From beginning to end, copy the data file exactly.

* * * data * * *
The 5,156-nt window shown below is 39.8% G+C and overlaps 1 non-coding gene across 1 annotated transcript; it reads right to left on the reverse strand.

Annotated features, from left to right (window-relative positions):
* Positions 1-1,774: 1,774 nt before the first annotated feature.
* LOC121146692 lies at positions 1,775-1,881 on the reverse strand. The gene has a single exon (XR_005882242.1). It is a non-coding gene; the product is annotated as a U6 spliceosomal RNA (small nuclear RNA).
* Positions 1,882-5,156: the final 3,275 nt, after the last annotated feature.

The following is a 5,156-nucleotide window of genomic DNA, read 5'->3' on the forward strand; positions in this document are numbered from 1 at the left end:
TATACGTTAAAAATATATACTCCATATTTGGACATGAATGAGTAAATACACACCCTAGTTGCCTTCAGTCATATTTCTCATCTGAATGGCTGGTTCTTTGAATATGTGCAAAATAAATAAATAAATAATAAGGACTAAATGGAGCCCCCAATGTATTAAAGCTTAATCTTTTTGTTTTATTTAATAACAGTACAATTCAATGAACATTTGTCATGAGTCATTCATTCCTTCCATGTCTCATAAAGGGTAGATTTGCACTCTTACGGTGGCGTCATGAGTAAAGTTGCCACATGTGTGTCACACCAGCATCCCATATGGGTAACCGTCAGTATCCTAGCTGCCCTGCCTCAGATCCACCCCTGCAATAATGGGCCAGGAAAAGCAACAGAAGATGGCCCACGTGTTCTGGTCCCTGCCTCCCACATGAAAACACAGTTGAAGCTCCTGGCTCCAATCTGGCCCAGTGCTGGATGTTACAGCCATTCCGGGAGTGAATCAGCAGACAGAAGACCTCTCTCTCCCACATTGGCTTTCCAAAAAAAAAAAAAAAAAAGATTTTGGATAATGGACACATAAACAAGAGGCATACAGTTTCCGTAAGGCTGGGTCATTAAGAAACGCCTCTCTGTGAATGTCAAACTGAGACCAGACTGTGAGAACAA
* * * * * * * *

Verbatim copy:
The 5,156-nt window shown below is 39.8% G+C and overlaps 1 non-coding gene across 1 annotated transcript; it reads right to left on the reverse strand.

Annotated features, from left to right (window-relative positions):
* Positions 1-1,774: 1,774 nt before the first annotated feature.
* LOC121146692 lies at positions 1,775-1,881 on the reverse strand. The gene has a single exon (XR_005882242.1). It is a non-coding gene; the product is annotated as a U6 spliceosomal RNA (small nuclear RNA).
* Positions 1,882-5,156: the final 3,275 nt, after the last annotated feature.

The following is a 5,156-nucleotide window of genomic DNA, read 5'->3' on the forward strand; positions in this document are numbered from 1 at the left end:
TATACGTTAAAAATATATACTCCATATTTGGACATGAATGAGTAAATACACACCCTAGTTGCCTTCAGTCATATTTCTCATCTGAATGGCTGGTTCTTTGAATATGTGCAAAATAAATAAATAAATAATAAGGACTAAATGGAGCCCCCAATGTATTAAAGCTTAATCTTTTTGTTTTATTTAATAACAGTACAATTCAATGAACATTTGTCATGAGTCATTCATTCCTTCCATGTCTCATAAAGGGTAGATTTGCACTCTTACGGTGGCGTCATGAGTAAAGTTGCCACATGTGTGTCACACCAGCATCCCATATGGGTAACCGTCAGTATCCTAGCTGCCCTGCCTCAGATCCACCCCTGCAATAATGGGCCAGGAAAAGCAACAGAAGATGGCCCACGTGTTCTGGTCCCTGCCTCCCACATGAAAACACAGTTGAAGCTCCTGGCTCCAATCTGGCCCAGTGCTGGATGTTACAGCCATTCCGGGAGTGAATCAGCAGACAGAAGACCTCTCTCTCCCACATTGGCTTTCCAAAAAAAAAAAAAAAAAAGATTTTGGATAATGGACACATAAACAAGAGGCATACAGTTTCCGTAAGGCTGGGTCATTAAGAAACGCCTCTCTGTGAATGTCAAACTGAGACCAGACTGTGAGAACAA